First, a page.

Using more than one medicine to prevent multidrug-resistant TB. The standard treatment begins with four medicines given for 2 months.
Continuing treatment for 4 to 9 months or longer if needed. The number of medicines used during this time depends on the results of sensitivity testing.
Using directly observed therapy (DOT). This means visits with a health professional who watches you every time you take your medicine. A cure for TB requires you to take all doses of the antibiotics. These visits ensure that people follow medicine instructions, which is helpful because of the long treatment course for TB.
Trying a different combination of medicines if the treatment is not working because of drug resistance (when tests show that TB-causing bacteria are still active).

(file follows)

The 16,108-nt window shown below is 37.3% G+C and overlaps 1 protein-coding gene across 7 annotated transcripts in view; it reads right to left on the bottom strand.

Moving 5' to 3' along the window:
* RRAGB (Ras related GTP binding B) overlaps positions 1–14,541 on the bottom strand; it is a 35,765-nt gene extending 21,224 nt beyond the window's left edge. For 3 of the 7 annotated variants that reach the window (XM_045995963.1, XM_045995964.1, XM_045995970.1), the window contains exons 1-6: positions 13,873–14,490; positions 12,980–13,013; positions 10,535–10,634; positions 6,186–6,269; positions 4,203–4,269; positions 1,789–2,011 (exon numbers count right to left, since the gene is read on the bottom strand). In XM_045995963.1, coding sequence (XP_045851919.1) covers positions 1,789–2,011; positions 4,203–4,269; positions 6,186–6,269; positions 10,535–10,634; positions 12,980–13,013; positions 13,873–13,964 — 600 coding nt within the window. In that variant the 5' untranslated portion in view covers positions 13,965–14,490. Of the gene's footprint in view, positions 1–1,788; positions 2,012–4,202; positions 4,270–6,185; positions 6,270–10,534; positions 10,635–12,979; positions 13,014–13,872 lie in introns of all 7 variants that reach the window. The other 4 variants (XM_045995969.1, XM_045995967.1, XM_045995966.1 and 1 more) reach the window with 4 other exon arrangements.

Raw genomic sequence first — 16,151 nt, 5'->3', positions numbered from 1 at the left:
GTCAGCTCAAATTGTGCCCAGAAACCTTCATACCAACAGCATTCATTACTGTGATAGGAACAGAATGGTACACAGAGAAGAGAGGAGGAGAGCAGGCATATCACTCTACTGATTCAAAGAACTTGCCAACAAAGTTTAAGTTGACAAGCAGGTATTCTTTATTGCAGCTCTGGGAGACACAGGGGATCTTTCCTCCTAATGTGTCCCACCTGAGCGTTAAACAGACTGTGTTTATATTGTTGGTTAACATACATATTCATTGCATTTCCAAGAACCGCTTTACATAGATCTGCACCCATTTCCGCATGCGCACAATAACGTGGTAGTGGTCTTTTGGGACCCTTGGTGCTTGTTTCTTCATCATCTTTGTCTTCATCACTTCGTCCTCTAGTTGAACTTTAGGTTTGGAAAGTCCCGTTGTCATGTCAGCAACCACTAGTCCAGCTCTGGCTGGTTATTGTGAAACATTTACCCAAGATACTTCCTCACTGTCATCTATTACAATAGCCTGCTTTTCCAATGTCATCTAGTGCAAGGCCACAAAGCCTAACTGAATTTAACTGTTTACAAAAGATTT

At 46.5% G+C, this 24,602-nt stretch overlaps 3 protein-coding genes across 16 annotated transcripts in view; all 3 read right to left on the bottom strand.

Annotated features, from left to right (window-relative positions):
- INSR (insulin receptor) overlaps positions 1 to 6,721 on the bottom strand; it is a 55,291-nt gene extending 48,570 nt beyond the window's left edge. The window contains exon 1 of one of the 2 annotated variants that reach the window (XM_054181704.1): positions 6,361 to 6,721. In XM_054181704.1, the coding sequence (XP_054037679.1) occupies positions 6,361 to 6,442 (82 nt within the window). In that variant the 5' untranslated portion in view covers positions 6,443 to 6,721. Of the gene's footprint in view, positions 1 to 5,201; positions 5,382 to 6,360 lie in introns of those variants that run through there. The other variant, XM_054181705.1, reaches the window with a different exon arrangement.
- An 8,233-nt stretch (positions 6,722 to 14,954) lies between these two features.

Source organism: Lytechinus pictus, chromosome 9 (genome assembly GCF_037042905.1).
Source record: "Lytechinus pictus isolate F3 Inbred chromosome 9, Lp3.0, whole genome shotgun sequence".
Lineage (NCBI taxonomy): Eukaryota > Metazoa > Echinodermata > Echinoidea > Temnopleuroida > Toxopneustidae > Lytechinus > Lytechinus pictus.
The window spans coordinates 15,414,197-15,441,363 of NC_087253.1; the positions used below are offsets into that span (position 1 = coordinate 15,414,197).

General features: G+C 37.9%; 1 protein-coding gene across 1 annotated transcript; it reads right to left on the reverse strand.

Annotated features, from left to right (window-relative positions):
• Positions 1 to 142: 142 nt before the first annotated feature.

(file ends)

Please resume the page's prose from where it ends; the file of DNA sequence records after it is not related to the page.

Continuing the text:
Using one medicine to kill the TB bacteria and prevent active TB.
The standard treatment is isoniazid taken for 9 months. For people who cannot take isoniazid for 9 months, sometimes a 6-month treatment program is done.1
Treatment with rifampin for 4 months is another choice. This is an acceptable alternate treatment, especially for people who have been exposed to bacteria that are resistant to isoniazid.1
Taking two antibiotics once a week for 12 weeks to kill the TB bacteria.5 For this treatment, a health professional watches you take each dose of antibiotics. Taking every dose of antibiotic helps prevent the TB bacteria from getting resistant to the antibiotics. The antibiotic combinations include isoniazid and rifapentine or isoniazid and rifampin.
Treatment is recommended for anyone with a skin test that shows a TB infection, and is especially important for people who:
Are known to or are likely to be infected with HIV.
Have close contact with a person who has active TB.
Have a chest X-ray that suggests a TB infection and have not had a complete course of treatment.